Before I take leave of Wulstan, I must acquaint the tif. 1. 4. fol. reader with the summons he received from the pope's legates to appear at the council of Winchester. In this instrument he is enjoined to bring the abbots of his diocese along with him. I mention this to shew, that in this age none See Records but bishops and abbots were reckoned members of the English councils.
The Whitsuntide after this council, the king promoted Thomas, canon of Baieux in Normandy, to the archbishoprick of York; and Walcelin, his chaplain, to the see of Winchester. The court being now at Windsor, the king
ordered a synod to be held there. At this synod, where FRANC, Armenfred the pope's legate presided, Agelrick, bishop of Selsea, was deprived without any warrant from the canons, and afterwards imprisoned by the king's order. A great many English abbots were likewise deprived at this council, and Normans put in their places. And here the king preferred his chaplains, Arfract and Stigand, to the bishopricks of Elmam and Selsea. And now the archbishop of Canterbury being deprived, and the see of York not perfectly filled up, Walcelin was consecrated bishop of Winchester by Armenfred, the pope's legate.
As for Stigand, whether he was present at the council where he was deposed, is somewhat uncertain. Matthew Paris mentions his retiring into Scotland this year with Alexander, bishop of Lincoln, without taking notice when he returned. But Brompton reports the matter as if the archbishop was present when the sentence passed against him; he tells us, this prelate put the king in mind of his former professions of friendship, and appealed to him for protection that the king excused himself for not interposBrompton ing in his behalf, out of a pretended regard to the pope. Stigand lying thus under the censure of the pope and the council of Winchester, the king had a fair colour for gratifying his old resentment. This prelate, therefore, being outed of all his fortune, was imprisoned at Winchester, where the king treated him roughly, and ordered him a very slender allowance. It was thought, one reason of this rigorous usage, was to bring Stigand to a discovery of a vast treasure he was supposed to have concealed; but either out of hopes of liberty, and being the better for his money, or out of disaffection and revenge to king William, they could His death. never persuade him to the owning of any effects. It was not long before want and melancholy brought him to his end. When he was dead, they found a little key about his neck, and some notes which directed to a vast sum of money lodged under ground, which was all seized, and conveyed into the Exchequer.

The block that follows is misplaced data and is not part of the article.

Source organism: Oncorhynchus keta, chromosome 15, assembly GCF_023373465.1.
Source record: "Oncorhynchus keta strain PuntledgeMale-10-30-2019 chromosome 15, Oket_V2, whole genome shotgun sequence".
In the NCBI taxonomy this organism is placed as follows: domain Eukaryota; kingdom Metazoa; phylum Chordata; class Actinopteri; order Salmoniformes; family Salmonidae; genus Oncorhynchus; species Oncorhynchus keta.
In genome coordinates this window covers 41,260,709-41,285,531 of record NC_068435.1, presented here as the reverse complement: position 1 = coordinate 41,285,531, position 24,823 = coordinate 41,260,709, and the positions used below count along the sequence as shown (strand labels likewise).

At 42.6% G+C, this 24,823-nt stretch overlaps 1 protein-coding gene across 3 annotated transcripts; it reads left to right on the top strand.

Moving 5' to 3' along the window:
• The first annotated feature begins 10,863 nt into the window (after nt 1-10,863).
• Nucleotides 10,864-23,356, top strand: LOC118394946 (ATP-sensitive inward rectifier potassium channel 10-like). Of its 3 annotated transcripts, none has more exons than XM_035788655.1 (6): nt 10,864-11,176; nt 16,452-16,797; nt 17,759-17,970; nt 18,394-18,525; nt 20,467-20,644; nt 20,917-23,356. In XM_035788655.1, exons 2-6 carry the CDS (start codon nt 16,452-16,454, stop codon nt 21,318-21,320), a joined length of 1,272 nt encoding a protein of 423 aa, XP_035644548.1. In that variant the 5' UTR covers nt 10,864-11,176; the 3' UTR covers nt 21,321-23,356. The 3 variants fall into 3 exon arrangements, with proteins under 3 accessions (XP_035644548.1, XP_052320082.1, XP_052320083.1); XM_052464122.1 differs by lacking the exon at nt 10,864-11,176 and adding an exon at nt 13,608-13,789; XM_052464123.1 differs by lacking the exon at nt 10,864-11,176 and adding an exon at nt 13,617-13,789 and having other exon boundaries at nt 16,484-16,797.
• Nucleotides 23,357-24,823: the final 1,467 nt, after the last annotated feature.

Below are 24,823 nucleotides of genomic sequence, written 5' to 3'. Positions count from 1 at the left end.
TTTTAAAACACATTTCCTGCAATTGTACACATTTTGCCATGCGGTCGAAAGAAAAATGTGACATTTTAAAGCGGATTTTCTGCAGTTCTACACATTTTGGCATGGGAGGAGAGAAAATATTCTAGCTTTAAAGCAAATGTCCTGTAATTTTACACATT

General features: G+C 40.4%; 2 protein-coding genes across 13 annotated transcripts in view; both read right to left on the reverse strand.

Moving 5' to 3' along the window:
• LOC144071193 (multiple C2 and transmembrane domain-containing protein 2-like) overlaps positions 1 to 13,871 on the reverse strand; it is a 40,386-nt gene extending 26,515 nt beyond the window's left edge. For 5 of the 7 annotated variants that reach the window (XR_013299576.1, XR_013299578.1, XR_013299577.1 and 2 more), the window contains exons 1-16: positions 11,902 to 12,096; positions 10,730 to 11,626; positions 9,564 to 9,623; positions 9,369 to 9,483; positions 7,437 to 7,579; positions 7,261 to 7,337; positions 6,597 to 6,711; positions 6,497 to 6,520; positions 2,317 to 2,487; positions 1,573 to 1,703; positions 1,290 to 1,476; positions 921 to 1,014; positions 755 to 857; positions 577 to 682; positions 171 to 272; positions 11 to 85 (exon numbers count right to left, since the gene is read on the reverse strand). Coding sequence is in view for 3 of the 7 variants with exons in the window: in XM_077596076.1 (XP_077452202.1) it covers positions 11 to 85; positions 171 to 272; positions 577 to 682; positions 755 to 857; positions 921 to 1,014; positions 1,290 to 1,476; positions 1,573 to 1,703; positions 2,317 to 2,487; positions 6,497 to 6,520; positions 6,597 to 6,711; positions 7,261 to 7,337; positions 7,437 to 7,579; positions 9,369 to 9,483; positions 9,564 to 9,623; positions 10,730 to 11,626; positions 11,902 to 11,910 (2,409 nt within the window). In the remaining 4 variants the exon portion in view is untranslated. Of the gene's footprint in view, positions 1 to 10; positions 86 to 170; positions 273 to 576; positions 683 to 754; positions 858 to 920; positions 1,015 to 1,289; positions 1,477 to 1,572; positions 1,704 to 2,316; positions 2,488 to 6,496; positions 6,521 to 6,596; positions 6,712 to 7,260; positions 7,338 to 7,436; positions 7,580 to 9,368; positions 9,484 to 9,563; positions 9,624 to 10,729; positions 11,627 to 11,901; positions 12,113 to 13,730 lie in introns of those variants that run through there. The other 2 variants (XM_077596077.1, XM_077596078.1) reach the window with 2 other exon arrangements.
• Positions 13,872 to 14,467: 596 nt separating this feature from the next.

Brompton p. 68. Antiquit. Britan. in Stigand.
The see of Canterbury, thus vacant, Lanfranc, abbot of preferred to Caen in Normandy, receiving orders from pope Alexander
the see of
and king William to come into England, was preferred to that archbishoprick. This Lanfranc was born at Pavia in
the duchy of Milan, and extracted from a reputable family: he was bred to letters, and made a remarkable progress in K. of Eng. most parts of learning. Being thus improved, he had a strong inclination for the cloister, and pitched upon Bec in Normandy, upon the score of the poverty of the house, and the pious behaviour of the monks. And here being not used to drudging, and rustic employments, he set up a logic lecture to support himself. And thus he raised his character, and made the monastery a celebrated seat of academical learning but being so much distinguished in merit from the rest of the fraternity, he drew the envy of some of the house upon him, who preferred a complaint against him to duke William : he was charged with misbehaving himself towards the convent, and reproaching them with ignorance. This accusation, as slender as it appears, was so heightened that Lanfranc was summoned to court to purge himself. And here the duke of Normandy took notice of him for a person of great learning and capacity, and not long after preferred him to the abbacy of Caen. His election and con- Malmsbur. secration to the see of Canterbury was very remarkable and Pont. 1. 1. solemn; for he w first chosen by the church of Canter- fol. 116, 117. bury. This choice was agreed to by the bishops and tem- A. D. 1070. Aug. 28. poral nobility, at the king's court. At his consecration, The solemwhich was performed at Canterbury, all the bishops of England were either present or excused themselves by messages tion. and letters. He was consecrated by Giso, bishop of Wells, and Walter, bishop of Hereford, eight other prelates being at the solemnity.